Aspiration to build Vietnamese brands: fashion pioneer


The Vietnamese fashion market has seen more international brands such as H&M, Zara and Uniqlo appear. There are currently more than 200 foreign fashion brands from mid-range to high-end that have official stores in Vietnam.

“I am burning to create Vietnamese branded products, made by Vietnamese people,” said Cao Tien Thanh, president of MELYA Fashion Joint Stock Company.

Joining the fashion industry two years ago, Thanh says he was pained to see Vietnam mainly outsourcing for foreign brands, even though his design ability and skills are not inferior to those of companies. foreign.

Many domestic fashion companies are willing to import fashion products from China and then only attach the brand name to these products before selling them to customers.

For this young entrepreneur, this situation is “quite painful” because it does not really bring much added value to the country.

Thanh’s concerns are similar to the assessment made by the Vietnam Industry Research and Consulting Joint Stock Company (VIRAC) in a recent report on the domestic fashion industry.

According to VIRAC, for a long time, many Vietnamese fashion companies have lost their competitive advantage over international brands in the domestic market. Reasons include poor design and small-scale production. Although there have been many improvements over the years, the activities of Vietnamese fashion companies are still mostly outsourced.

The Vietnamese fashion market has seen more international brands such as H&M, Zara and Uniqlo appear. VIRAC said there are currently more than 200 foreign mid-range to high-end fashion brands that have official stores in Vietnam.

This landing led to a contraction of the domestic fashion industry, which holds only a small market share. Some national brands considered to have a foothold in the market, such as Viet Tien, Nha Be, An Phuoc and Garment 10, focus solely on the office wear segment.

When establishing the MELYA fashion brand, Cao Tien Thanh wanted Vietnamese fashion products made in Vietnam for Vietnamese consumers and export.

But it is an arduous road because mastering design, production, distribution and sales requires considerable resources and effort.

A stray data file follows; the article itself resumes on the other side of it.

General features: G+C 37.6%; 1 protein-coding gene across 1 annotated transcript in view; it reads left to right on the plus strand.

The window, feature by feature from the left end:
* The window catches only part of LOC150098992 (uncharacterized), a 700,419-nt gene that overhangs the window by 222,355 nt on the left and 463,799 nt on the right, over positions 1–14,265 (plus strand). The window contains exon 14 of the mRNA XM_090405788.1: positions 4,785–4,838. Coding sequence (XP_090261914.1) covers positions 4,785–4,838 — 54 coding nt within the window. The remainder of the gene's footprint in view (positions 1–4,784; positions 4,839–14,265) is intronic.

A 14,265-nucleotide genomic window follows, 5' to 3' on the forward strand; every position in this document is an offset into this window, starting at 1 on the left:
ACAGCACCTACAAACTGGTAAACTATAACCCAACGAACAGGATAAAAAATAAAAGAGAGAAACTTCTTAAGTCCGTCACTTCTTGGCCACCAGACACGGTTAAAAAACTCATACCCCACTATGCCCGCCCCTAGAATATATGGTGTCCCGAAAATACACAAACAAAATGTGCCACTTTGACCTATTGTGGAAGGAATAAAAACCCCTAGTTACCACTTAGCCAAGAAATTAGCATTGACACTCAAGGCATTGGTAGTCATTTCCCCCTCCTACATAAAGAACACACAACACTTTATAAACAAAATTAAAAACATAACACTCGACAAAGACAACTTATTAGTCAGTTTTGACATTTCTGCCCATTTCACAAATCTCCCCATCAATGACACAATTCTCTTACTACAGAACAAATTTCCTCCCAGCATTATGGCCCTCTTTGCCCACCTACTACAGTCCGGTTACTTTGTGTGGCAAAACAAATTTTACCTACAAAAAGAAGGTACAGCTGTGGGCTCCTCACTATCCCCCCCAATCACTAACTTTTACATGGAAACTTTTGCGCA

“When I chose this path, from the very beginning I saw the difficulties I had to face. By researching the fashion industry, I see that Vietnamese people are very good in skills, technology and can do processing for famous foreign brands. This means Vietnamese can fully produce products that meet American, French, etc. standards. So why not think about producing these products here and then exporting them,” Thanh said.

Hand bags

Aspiration to build Vietnamese brands: fashion pioneer

Another young businessman shared the same opinion on making Vietnamese branded products. He started making leather bags about 3 years ago because he wanted to buy a cheap genuine leather bag. Le Trung Dung, president of Leka Company, built the brand himself. Like Thanh, Dung wants to master the stages from design to final products.

“Leather bags are a promising industry. We want to provide high quality affordable products to Vietnamese customers. If you import goods from China to sell, this goal is not achievable because I surveyed the Chinese market and found that the price is equal to the quality, so the only way is to produce good products yourself at a low price,” Dung said.

Leka was chosen to manufacture 2,000 leather briefcases for delegates to the recent National Party Congress.

To change of way

According to VIRAC, Vietnamese companies process many top fashion brands in the world, so the quality of their products is actually not too different from the products of many foreign brands. However, as they focus on processing and exporting products under foreign brands, the Vietnamese fashion market is still unknown on the global fashion map even in the region.

Having more Vietnamese brands like those from young entrepreneurs like Cao Tien Thanh and Le Trung Dung will help strengthen the position of Vietnamese fashion brands.

However, the road for entrepreneurs like Thanh and Dung will be arduous. They both realize that when the quantity is not enough to meet the market coverage, the cost of production will be high and the supply chain unsustainable. But they believe that daily efforts will help the position of Vietnamese brands to gradually change. Supply chains will be formed and advanced machinery will be invested to produce products of the same quality as foreign brands at a lower cost.

The leader of MELYA said that in the immediate term, the price of goods made in Vietnam will be higher than that of imported goods because raw materials will always be imported. Everything must start with the first step.

“We are determined to cooperate in product distribution only with companies that manufacture in Vietnam. When there is a large quantity of orders, they will invest more in supply, machinery and labor, which which will lead to the development of the supply chain. This is the path of sustainable development for the fashion industry in Vietnam, as well as for the country,” Thanh said.


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